I've asked a couple of the newer players what they think, and most were on board to simply join the 0.25/0.50 game as is, however, I think that might be a mistake for them, as they may not enjoy it as much as they would with a smaller game.

I did think about just leaving the blinds, but having people buy-in shorter, but our usual game isn't usually deep-stacked until later in the evening. Usually with .25/.50 we play a 40 CAP on buy in, so only 80 BBs deep, and there is about half of us who straddle every round, which takes it to 40 half the time, so I think that's not a major concern.

My biggest issue like I said is making sure these guys enjoy it enough to potentially come back. I wouldn't care if the usual game switched stakes full-time, I'd just rather see it able to run regularly rather than having to cancel it due to lack of interest.
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Old 05-29-2017, 01:45 PM   #7
albedoa
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Re: 25 NL Home Game - Blind Structure

A lot of that information should have been in the OP.

In your hypothetical $0.10/$0.25 game where the lowest chip denomination is $0.10, how do you make change for a SB who wants to fold but only has $0.25 chips?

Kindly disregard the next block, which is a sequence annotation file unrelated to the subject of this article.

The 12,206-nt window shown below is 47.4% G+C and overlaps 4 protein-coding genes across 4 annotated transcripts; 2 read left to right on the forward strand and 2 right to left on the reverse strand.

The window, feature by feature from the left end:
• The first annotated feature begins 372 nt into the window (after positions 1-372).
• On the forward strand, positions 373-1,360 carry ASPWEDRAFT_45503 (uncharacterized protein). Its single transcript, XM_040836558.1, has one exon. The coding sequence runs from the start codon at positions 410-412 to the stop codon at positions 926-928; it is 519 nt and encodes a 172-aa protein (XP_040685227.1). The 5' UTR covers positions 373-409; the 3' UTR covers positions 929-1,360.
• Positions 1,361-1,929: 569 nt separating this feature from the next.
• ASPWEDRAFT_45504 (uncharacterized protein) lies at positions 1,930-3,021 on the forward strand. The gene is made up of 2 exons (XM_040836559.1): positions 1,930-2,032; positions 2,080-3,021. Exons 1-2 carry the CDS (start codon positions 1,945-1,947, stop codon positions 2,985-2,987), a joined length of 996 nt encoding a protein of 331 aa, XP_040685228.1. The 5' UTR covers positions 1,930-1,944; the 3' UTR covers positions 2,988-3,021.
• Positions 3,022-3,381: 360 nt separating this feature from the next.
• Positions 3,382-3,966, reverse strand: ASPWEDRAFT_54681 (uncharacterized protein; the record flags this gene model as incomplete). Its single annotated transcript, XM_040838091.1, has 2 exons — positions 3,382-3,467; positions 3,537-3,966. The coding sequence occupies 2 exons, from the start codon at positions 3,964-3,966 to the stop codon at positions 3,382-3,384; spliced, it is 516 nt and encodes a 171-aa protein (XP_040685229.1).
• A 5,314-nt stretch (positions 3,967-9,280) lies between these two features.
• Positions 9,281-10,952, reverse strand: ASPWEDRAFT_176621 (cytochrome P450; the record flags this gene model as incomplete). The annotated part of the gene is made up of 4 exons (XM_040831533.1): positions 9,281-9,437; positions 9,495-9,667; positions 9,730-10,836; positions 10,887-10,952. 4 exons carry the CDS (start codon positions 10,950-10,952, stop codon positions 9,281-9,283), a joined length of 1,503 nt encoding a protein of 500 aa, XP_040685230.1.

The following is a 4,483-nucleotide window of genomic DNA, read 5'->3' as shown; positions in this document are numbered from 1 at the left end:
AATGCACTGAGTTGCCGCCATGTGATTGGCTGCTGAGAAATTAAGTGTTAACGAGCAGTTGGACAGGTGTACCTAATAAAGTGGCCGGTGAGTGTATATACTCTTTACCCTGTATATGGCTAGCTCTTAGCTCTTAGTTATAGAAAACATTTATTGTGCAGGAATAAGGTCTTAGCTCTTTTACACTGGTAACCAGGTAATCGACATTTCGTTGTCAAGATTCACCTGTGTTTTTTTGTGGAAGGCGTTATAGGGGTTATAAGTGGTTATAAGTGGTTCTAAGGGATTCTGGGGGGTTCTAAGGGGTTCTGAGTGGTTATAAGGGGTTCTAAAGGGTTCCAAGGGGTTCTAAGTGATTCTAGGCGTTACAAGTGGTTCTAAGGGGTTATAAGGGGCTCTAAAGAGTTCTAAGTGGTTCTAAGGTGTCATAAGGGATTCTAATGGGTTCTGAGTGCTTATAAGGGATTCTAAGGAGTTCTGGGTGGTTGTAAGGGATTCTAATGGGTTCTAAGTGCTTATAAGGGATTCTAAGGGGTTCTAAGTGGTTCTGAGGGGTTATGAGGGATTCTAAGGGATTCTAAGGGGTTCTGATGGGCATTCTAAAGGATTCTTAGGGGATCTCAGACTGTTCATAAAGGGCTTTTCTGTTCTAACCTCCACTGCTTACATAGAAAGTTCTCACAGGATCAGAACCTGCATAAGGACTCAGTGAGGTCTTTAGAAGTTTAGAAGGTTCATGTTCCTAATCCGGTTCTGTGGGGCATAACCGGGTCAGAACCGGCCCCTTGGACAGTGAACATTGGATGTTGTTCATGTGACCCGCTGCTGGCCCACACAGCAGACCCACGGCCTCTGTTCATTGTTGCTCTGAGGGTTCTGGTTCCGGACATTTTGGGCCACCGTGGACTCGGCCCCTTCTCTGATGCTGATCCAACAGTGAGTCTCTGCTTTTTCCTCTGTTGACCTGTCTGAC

To answer your question, no it is not worth it.
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Old 05-29-2017, 02:54 PM   #8
chillrob
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Re: 25 NL Home Game - Blind Structure

Quote:
Originally Posted by albedoa View Post
In your hypothetical $0.10/$0.25 game where the lowest chip denomination is $0.10, how do you make change for a SB who wants to fold but only has $0.25 chips?
They trade two of their .25 chips to another player or the banker for five .10 chips and use one of those instead.
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Old 05-30-2017, 11:42 AM   #9
Bene Gesserit
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Re: 25 NL Home Game - Blind Structure

Getting folks interested in poker in the first place is much harder today than in the "good ole days"! Keeping groups together takes some work on structures and personal politics. It is good that you are asking how to avoid a shutdown of your game. You obviously see a problem that needs some answers. Serious conversations with the players (both groups) are paramount to find out what they think and what they are willing to do to move forward. Each home poker group is different, so even though you can get some decent feedback here, you must simply spell out the problems openly and make suggestions for them to consider. They will likely have feedback , maybe something you have not considered will come up. Anyway, don't let this lie too long. Good home games and good home game players don't grown on trees anymore. Good luck.
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Old 05-30-2017, 07:06 PM   #10
SetofJacks
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Re: 25 NL Home Game - Blind Structure